[The Viewpoint] PNR Regulations: Preventing flight risk or risk to privacy?

The PNR Information Regulations seem to introduce a continuous surveillance regime, which is untargeted and systematic, and leads to collection and processing of a very broad range of data.
Mohit Kapoor and Ruchita Krishnan
Mohit Kapoor and Ruchita Krishnan

On August 8, 2022, the Central Board of Indirect Taxes and Customs (CBIC) notified a defined framework for collection of data relating to Passenger Name Record (PNR) details of all individuals travelling to international destinations by air by issuing the Passenger Name Record Information Regulations, 2022 (PNR Information Regulations).

According to the new PNR Information Regulations, CBIC establishes the National Customs Targeting Centre-Passenger (NCTC-P) to which all international airlines would need to submit information in a prescribed format at least 24 hours before the departure time of each flight. This, in turn, shall be submitted by CBIC to other law enforcement agencies in accordance with a risk analysis being carried out by the CBIC database.

All information shall be stored in the CBIC database for the next five years. The ultimate aim of the PNR Information Regulations is to carry out a ‘risk analysis,’ with the ultimate goal of curbing smuggling and identifying, tracking and prosecuting terrorists and criminals as well as other economic offenders.

Following the PNR Information Regulations, India joins 60 other countries which have a similar system in place and are already involved in collecting PNR data of international passengers. This type of digital frisking of passengers shall be conducted indiscriminately whether or not they are suspected of a crime. These PNR Information Regulations are similar to the directives issued by the European Union (EU) regarding transmission of passenger data from airline operators to competent authorities.

The PNR Information Regulations seem to introduce a continuous surveillance regime, which is untargeted and systematic, and leads to collection and processing of a very broad range of data. The transfer, processing, and retention of PNR data provided for by the regulations must be limited to what is strictly necessary for the purpose of combating crime.

In 2019, the Court of Justice of the European Union (CJEU) analysed the legality of PNR directives from the Constitutional Court of Belgium, where the case was initially filed. Ligue des droits humains, an NGO which served as the applicant, argued that the directive infringes upon the right to respect for private life and the right to the protection of personal data guaranteed under Belgian and EU law. Although the Court upheld the validity of the law, it restricted the powers of the directive. A comparison of the annexures of the EU directive and the subject regulations show that they are largely identical; therefore the question of infringement of rights as raised in the EU case may also be applicable in the Indian context.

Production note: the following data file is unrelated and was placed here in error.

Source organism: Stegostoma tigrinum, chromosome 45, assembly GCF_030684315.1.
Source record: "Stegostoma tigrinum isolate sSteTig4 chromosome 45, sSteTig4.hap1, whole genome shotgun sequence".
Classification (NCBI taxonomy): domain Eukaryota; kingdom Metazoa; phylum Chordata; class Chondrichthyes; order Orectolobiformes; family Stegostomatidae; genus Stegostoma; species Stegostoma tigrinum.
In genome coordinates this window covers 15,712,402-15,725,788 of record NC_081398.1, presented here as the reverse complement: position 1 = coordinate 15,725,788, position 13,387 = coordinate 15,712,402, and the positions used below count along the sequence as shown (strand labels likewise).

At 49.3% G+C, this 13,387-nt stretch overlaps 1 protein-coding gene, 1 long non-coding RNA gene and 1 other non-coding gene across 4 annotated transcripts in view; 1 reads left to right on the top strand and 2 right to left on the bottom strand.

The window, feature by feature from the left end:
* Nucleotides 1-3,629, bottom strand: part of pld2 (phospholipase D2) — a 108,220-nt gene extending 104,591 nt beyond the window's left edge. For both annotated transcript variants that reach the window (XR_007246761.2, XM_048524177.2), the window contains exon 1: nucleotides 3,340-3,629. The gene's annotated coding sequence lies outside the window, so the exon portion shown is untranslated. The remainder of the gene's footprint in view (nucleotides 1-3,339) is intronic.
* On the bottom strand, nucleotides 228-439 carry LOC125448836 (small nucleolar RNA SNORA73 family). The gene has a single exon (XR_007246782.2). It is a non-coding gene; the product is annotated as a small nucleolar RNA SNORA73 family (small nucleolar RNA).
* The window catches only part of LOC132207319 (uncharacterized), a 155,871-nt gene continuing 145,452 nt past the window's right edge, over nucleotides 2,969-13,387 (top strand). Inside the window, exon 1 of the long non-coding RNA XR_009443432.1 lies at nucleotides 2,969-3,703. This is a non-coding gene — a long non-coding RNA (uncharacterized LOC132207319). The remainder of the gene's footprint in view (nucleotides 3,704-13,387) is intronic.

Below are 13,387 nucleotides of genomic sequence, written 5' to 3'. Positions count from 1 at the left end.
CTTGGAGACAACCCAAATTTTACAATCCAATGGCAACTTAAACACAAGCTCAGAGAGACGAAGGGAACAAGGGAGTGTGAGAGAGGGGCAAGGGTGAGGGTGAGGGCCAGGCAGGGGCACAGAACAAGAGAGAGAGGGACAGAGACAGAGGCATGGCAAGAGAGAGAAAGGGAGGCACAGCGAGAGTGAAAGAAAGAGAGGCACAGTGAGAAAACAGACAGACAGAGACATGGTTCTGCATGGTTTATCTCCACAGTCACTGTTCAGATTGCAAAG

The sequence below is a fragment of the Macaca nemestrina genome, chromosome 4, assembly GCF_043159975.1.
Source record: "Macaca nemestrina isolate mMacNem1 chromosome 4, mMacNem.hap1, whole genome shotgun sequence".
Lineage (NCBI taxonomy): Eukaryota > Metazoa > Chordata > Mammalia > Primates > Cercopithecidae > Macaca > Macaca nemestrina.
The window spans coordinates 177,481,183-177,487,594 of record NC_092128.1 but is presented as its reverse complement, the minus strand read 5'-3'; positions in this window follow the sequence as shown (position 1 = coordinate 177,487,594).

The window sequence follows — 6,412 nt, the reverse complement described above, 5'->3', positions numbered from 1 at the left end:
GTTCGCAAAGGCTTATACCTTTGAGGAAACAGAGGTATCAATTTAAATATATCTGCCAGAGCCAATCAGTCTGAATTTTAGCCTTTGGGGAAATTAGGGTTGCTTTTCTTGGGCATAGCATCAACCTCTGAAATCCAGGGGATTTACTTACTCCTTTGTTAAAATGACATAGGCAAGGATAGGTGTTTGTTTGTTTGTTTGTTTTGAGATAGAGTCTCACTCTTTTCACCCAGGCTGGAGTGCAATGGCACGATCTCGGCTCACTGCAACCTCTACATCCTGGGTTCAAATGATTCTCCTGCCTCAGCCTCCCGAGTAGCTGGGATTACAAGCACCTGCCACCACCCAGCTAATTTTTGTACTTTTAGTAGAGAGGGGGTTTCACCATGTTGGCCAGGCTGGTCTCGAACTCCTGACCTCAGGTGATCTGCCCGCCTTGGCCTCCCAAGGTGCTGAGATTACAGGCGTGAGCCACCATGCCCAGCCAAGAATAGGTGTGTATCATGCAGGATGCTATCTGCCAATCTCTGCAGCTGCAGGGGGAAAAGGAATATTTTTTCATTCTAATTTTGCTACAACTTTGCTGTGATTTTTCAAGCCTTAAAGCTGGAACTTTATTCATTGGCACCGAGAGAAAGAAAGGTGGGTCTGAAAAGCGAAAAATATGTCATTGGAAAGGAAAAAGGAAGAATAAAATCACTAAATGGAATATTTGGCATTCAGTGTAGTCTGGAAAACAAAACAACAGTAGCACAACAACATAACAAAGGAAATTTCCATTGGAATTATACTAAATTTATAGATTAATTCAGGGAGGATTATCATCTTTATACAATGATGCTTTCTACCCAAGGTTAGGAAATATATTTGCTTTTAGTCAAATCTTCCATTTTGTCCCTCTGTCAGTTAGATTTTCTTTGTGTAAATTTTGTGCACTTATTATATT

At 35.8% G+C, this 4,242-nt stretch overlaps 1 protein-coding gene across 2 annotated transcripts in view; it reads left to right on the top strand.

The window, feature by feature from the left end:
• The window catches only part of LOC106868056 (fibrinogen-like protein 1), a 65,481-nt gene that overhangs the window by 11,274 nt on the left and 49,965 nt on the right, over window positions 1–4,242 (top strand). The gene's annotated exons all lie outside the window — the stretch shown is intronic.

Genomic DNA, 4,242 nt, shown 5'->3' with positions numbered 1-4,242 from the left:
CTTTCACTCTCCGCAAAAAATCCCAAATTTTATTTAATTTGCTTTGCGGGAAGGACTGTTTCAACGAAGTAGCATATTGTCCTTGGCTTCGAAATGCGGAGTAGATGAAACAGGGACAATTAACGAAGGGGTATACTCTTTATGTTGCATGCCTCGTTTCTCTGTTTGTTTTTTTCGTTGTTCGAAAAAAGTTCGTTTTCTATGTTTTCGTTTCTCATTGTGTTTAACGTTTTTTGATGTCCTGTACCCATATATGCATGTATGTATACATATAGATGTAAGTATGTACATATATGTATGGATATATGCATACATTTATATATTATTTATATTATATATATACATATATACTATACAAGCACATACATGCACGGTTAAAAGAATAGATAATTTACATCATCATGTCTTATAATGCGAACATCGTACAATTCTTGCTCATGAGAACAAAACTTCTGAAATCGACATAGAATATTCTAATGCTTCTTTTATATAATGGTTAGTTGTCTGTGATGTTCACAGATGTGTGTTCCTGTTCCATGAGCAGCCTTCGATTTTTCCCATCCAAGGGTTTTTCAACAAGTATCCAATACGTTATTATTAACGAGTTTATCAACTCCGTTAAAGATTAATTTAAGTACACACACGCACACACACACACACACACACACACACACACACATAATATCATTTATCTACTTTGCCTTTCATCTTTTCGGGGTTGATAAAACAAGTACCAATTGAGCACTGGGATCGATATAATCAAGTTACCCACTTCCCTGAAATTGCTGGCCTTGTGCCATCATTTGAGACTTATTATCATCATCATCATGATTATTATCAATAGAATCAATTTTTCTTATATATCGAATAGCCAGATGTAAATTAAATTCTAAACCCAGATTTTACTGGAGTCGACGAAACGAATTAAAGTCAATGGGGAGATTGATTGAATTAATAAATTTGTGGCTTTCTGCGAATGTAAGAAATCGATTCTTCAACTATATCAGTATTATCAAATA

Annexure-II of the PNR Information Regulations enlists the categories of data that need to be provided by airline operators to the CBIC. The list envisages a plethora of data and information to be submitted by the airline operators. This does not demarcate the amount of data to be gathered and keeps it open for interpretation, which may interfere with an individual’s right to privacy.

While the PNR Information Regulations provides for privacy and protection of information, the same only envisages that the passenger information received by CBIC shall be subject to the strict information privacy and protection in accordance with the provisions of any law for the time being in force. However, in light of the recent withdrawal of the Data Protection Bill, 2021 and absence of a codified law for protection of privacy and data, the fate of the security of information is in question. As the Data Protection Bill, 2021 did not see the light of the day and was withdrawn after a period of four years, the CBIC is required to implement the PNR Information Regulations in a safe and secure manner that does not compromise with the personal data of passengers.

Just as the CJEU has laid down rules to protect the privacy of passengers, it is imperative for the authorities to provide clear code of conduct and rules with regard to collection, storage, handling and use of data under the PNR Information Regulations. Given the absence of a data protection law in India, this will be crucial to prevent misuse of personal information and data.

Mohit Kapoor is a Senior Partner and Ruchita Krishnan is an Associate at Universal Legal.

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